(Booker T. Washington. Library of Congress Photograph)
August is Black Philanthropy Month, and the Western Reserve Historical Society (WRHS) is using social media posts and other online information to call attention to the rich history of Black philanthropic giving in Cleveland and around the world. This initiative comes on the heels of the successful fall 2019 WRHS run of “Giving Back: The Soul of Philanthropy, Reframed and Exhibited.” Created by Valaida Fullwood and photographer Charles W. Thomas, the “Giving Back” traveling exhibition also inspired the semi-permanent “The Soul of Philanthropy, Cleveland” exhibition that remained on view at the Cleveland History Center through the first quarter of 2020 and is scheduled to travel to other local venues in the near future.
Today, we salute Booker T. Washington (1856-1915). Born in slavery in the state of Virginia, Washington went on to become one of the most celebrated champions of self-help, industrial, agricultural, and normal school education; and individual and corporate philanthropy that benefitted members of the Black community.
In his autobiography, Up From Slavery (1901), Washington described his journey from the plantation world to that of the academy, where he served as the long-time principal of Alabama’s Tuskegee Institute and became one of the most powerful and influential leaders of his day. Up from Slavery offers many examples of Black philanthropy, including those described in the passage below, in which Washington attempts to capture the beauty of Southern Black vernacular speech and the generosity of Tuskegee’s Black donors:
It was often pathetic to note the gifts of the older coloured people, most of whom had spent their best days in slavery. Sometimes they would give five cents, sometimes twenty-five cents. Sometimes the contribution was a quilt, or a quantity of sugarcane. I recall one old coloured woman who was about seventy years of age, who came to see me when we were raising money to pay for the farm. She hobbled into the room where I was, leaning on a cane. She was clad in rags; but they were clean. She said: “Mr. Washin’ton, God knows I spent de bes’ days of my life in slavery. God knows I’s ignorant an’ poor; but,” she added, “I knows what you an’ Miss Davidson [a teacher and Washington’s future wife] is tryin’ to do. I knows you is tryin’ to make better men an’ better women for de coloured race. I ain’t got no money, but I wants you to take dese six eggs, what I’s been savin’ up, an’ I wants you to put dese six eggs into de eddication of dese boys an’ gals.”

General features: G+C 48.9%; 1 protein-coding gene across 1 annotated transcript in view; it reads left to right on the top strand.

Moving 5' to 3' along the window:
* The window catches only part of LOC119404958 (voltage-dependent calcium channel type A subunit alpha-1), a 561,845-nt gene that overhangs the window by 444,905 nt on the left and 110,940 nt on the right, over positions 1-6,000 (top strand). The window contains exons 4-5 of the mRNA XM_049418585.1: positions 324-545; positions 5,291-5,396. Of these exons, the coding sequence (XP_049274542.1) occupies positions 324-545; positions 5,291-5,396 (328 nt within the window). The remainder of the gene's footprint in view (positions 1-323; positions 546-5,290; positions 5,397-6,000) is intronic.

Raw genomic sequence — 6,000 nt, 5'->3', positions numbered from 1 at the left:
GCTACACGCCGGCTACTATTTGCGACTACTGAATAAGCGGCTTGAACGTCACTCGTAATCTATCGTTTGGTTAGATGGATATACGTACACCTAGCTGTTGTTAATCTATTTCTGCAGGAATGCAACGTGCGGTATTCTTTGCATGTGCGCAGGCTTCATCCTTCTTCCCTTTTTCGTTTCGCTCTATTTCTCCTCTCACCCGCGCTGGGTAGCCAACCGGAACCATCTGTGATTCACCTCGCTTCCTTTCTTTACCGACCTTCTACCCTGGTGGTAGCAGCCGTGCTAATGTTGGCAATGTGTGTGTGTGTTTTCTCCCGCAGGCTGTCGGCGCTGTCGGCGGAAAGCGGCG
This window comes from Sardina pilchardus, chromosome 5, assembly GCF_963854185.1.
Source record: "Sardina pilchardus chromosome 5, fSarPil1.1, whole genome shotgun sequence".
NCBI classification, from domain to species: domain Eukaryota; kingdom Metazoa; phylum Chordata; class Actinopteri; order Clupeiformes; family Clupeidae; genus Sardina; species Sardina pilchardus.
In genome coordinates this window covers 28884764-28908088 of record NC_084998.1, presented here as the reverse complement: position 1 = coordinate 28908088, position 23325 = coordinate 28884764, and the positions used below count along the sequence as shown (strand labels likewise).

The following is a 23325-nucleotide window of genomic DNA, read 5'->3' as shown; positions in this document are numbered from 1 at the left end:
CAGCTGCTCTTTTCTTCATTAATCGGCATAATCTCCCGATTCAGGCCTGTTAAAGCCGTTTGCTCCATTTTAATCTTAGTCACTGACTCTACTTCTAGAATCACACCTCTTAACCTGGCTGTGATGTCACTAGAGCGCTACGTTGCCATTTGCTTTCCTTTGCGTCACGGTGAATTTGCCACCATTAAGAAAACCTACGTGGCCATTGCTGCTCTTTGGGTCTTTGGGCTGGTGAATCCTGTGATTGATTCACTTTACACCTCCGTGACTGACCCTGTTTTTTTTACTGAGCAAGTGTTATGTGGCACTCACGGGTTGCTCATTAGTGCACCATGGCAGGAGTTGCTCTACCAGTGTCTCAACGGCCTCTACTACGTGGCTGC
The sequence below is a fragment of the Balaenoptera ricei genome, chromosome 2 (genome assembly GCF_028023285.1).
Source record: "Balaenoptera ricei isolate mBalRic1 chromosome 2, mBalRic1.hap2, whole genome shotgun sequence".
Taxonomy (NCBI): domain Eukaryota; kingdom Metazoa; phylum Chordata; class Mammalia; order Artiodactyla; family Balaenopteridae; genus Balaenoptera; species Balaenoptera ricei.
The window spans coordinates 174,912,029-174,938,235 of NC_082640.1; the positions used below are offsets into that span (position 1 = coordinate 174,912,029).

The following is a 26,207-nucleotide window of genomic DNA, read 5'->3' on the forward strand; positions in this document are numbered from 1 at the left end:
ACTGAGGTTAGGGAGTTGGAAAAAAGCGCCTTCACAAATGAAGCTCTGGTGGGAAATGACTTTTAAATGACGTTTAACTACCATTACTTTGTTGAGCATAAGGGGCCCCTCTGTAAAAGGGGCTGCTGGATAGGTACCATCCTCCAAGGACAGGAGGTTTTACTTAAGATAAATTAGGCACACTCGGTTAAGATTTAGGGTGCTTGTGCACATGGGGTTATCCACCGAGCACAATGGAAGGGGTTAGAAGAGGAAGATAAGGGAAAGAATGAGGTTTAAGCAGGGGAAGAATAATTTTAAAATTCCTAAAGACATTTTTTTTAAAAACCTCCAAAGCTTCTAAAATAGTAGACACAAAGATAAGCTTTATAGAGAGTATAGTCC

Since the work at Tuskegee started, it has been my privilege to receive many gifts for the benefit of the institution, but never any, I think, that touched me so deeply as this one.
As much as he appreciated the contributions from the Black community, he also welcomed philanthropic support from wealthy White industrial capitalists. Historian Louis Harlan referred to Washington as “The Wizard of Tuskegee” and devoted an entire chapter of a 1983 book by this title to a discussion of “Other People’s Money.” According to Harlan, Washington, “found his chief partners in philanthropy [including John D. Rockefeller and Andrew Carnegie] in New York, and he directed their interest not only to Tuskegee but to other black schools, including the colleges and the public schools.”
In 1900, Washington established the National Negro Business League to improve economic conditions in the Black community and to support the owners of small businesses and farms. By 1908, Clevelanders, inspired by the NNBL and its affiliates, had established the National Association of Colored Men. Washington also had many devoted followers among club women in Cleveland. An article in a special January 1905 Women’s issue of The Cleveland Journal, for example, reported that two literary societies, the Minerva Reading Club and the Friday Study Club, hosted a banquet in Washington’s honor, and “more than 200 of the most prominent colored people in northern Ohio” attended the event. Booker T. Washington and the members of the aforementioned organizations are among the millions of 20th-century American citizens who chose to “give Black.”